Vinegar Hill House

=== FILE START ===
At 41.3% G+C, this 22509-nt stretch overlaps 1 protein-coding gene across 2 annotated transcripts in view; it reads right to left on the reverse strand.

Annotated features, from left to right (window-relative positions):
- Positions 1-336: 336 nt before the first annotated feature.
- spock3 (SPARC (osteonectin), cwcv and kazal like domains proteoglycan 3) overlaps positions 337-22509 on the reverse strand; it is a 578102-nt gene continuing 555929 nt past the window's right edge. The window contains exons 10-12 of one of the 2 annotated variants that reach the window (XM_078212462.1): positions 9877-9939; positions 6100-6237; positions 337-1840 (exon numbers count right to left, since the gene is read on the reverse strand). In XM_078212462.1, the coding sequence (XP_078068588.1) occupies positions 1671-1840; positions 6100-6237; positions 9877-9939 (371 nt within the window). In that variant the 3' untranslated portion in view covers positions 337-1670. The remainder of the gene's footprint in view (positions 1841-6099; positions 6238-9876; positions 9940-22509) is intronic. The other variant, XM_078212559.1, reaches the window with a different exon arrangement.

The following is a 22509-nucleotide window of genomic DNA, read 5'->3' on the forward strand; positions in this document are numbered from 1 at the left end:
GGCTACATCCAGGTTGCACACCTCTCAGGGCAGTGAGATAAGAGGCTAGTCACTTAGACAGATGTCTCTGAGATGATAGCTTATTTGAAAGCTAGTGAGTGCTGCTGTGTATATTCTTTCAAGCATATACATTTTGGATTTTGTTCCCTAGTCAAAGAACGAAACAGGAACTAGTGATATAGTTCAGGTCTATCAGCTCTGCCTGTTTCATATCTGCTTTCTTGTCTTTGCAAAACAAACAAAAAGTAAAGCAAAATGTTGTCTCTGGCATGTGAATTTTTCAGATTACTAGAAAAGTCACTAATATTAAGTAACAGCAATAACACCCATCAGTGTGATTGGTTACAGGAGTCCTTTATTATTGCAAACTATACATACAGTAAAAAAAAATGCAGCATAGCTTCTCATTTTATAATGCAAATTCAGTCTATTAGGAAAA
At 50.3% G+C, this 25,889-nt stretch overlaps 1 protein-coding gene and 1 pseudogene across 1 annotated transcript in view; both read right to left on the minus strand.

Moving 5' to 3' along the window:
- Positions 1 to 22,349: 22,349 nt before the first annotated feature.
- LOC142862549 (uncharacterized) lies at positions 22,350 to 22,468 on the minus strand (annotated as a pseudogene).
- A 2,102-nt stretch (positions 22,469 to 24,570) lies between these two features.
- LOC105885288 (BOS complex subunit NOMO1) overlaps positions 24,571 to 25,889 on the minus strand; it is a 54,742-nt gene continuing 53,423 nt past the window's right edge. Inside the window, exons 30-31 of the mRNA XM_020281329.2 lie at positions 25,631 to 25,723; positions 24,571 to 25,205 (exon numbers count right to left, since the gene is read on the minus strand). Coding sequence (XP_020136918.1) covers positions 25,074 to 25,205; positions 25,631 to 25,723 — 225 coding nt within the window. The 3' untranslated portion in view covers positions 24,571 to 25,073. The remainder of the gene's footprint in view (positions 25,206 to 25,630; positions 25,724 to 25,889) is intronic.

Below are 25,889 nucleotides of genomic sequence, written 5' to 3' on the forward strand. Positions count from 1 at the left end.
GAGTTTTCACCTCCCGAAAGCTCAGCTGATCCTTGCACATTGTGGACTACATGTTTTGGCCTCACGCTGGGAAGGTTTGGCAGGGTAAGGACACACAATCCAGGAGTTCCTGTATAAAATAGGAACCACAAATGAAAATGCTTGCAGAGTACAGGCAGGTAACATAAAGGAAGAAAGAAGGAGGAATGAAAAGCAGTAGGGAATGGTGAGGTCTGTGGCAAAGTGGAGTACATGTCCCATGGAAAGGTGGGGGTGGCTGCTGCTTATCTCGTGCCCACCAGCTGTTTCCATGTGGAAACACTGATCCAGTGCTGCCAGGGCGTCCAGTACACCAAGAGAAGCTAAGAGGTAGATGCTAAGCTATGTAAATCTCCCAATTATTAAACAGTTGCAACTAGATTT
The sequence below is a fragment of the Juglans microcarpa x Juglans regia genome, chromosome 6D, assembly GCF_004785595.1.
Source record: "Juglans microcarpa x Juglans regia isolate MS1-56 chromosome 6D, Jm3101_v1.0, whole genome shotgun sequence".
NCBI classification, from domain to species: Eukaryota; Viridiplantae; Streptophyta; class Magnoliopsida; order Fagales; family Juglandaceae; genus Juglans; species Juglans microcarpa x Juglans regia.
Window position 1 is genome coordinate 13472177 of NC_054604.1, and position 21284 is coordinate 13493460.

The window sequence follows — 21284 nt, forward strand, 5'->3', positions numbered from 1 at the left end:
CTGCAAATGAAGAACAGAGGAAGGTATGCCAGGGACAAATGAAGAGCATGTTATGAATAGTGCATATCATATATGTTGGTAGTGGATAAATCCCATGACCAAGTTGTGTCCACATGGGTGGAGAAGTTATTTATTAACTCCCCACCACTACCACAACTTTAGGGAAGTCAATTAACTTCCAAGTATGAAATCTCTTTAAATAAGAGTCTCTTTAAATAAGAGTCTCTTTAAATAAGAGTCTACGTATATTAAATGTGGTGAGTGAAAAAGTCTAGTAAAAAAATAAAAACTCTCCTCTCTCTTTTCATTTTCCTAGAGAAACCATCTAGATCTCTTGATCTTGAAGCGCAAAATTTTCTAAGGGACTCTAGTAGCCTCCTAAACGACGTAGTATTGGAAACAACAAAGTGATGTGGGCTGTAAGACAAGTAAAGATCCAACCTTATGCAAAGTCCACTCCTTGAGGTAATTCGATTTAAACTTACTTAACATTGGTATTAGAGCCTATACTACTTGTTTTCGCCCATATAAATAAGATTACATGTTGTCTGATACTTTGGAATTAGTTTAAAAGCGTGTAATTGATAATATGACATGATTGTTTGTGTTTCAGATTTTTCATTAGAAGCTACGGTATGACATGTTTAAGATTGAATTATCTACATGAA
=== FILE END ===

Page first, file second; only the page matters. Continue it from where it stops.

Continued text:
Vinegar Hill House is named for its neighborhood, a precinct of Belgian-blocked streets abutting the Navy Yard, just north of Dumbo but nearly bucolic in comparison. The restaurant’s ambience and food are a good match for its setting (never mind the obligatory anti-gentrification gripes on neighborhood blogs). The 40-seat space is the embodiment of warm and cozy, quirky but not off-puttingly so. It’s Little House on the Prairie crossed with Freemans, the relentlessly hip Lower East Side restaurant where the couple who owns Vinegar Hill House first met on the job. Like Freemans, but in a subtly different way, Vinegar Hill House is a period piece, with vintage-y wallpaper, rough-hewn-wood furniture, and old-timey lanterns giving off a soft, warm glow (and—watch out!— a trail of dripping candle wax). For no particular reason, a Colonial flag adorns one wall and part of a pipe organ hangs behind the copper-topped bar, where a pewter samovar dispenses hot cider. Rich cream-cheese-frosted Guinness cakes sit on shelves by the open kitchen, an autumnal version of the windowsill pies of summer. The cast-iron chicken, cooked in a sherry vinegar jus, is satisfying and tender. Accompany it with a side of heirloom tomatoes topped with ricotta and you have a feast fit for a Navy Yard rear admiral, if not a brooding Vinegar Hill artist. — Robin Raisfeld and Rob Patronite

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